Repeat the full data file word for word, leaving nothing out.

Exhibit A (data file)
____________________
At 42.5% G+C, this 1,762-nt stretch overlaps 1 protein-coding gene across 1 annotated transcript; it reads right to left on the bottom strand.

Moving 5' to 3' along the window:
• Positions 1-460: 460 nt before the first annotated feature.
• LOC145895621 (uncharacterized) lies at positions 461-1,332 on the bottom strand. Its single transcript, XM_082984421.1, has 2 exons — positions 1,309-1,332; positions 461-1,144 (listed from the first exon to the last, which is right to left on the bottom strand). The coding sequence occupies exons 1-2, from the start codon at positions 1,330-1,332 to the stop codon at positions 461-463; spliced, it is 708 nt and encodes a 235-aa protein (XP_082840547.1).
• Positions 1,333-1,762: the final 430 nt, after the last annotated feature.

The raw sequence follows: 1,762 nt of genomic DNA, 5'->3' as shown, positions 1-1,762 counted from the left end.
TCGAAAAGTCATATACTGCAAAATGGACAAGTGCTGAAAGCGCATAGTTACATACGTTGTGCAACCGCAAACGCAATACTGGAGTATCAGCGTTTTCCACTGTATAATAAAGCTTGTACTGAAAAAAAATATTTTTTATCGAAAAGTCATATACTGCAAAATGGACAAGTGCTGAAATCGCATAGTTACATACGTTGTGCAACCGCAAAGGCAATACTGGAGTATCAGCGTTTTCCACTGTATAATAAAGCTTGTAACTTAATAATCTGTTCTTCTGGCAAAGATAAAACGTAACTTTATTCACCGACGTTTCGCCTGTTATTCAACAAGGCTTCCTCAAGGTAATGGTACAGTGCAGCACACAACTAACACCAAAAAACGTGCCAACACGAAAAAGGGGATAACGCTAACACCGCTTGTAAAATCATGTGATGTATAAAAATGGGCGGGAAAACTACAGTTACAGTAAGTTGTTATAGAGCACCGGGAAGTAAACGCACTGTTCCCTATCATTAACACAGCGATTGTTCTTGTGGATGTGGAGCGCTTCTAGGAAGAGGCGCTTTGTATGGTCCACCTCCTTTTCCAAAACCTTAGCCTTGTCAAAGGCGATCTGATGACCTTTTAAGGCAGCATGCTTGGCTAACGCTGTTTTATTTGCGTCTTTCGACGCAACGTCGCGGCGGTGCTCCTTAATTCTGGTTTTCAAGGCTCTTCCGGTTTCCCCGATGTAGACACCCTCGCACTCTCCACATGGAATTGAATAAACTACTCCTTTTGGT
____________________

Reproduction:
At 42.5% G+C, this 1,762-nt stretch overlaps 1 protein-coding gene across 1 annotated transcript; it reads right to left on the bottom strand.

Moving 5' to 3' along the window:
• Positions 1-460: 460 nt before the first annotated feature.
• LOC145895621 (uncharacterized) lies at positions 461-1,332 on the bottom strand. Its single transcript, XM_082984421.1, has 2 exons — positions 1,309-1,332; positions 461-1,144 (listed from the first exon to the last, which is right to left on the bottom strand). The coding sequence occupies exons 1-2, from the start codon at positions 1,330-1,332 to the stop codon at positions 461-463; spliced, it is 708 nt and encodes a 235-aa protein (XP_082840547.1).
• Positions 1,333-1,762: the final 430 nt, after the last annotated feature.

The raw sequence follows: 1,762 nt of genomic DNA, 5'->3' as shown, positions 1-1,762 counted from the left end.
TCGAAAAGTCATATACTGCAAAATGGACAAGTGCTGAAAGCGCATAGTTACATACGTTGTGCAACCGCAAACGCAATACTGGAGTATCAGCGTTTTCCACTGTATAATAAAGCTTGTACTGAAAAAAAATATTTTTTATCGAAAAGTCATATACTGCAAAATGGACAAGTGCTGAAATCGCATAGTTACATACGTTGTGCAACCGCAAAGGCAATACTGGAGTATCAGCGTTTTCCACTGTATAATAAAGCTTGTAACTTAATAATCTGTTCTTCTGGCAAAGATAAAACGTAACTTTATTCACCGACGTTTCGCCTGTTATTCAACAAGGCTTCCTCAAGGTAATGGTACAGTGCAGCACACAACTAACACCAAAAAACGTGCCAACACGAAAAAGGGGATAACGCTAACACCGCTTGTAAAATCATGTGATGTATAAAAATGGGCGGGAAAACTACAGTTACAGTAAGTTGTTATAGAGCACCGGGAAGTAAACGCACTGTTCCCTATCATTAACACAGCGATTGTTCTTGTGGATGTGGAGCGCTTCTAGGAAGAGGCGCTTTGTATGGTCCACCTCCTTTTCCAAAACCTTAGCCTTGTCAAAGGCGATCTGATGACCTTTTAAGGCAGCATGCTTGGCTAACGCTGTTTTATTTGCGTCTTTCGACGCAACGTCGCGGCGGTGCTCCTTAATTCTGGTTTTCAAGGCTCTTCCGGTTTCCCCGATGTAGACACCCTCGCACTCTCCACATGGAATTGAATAAACTACTCCTTTTGGT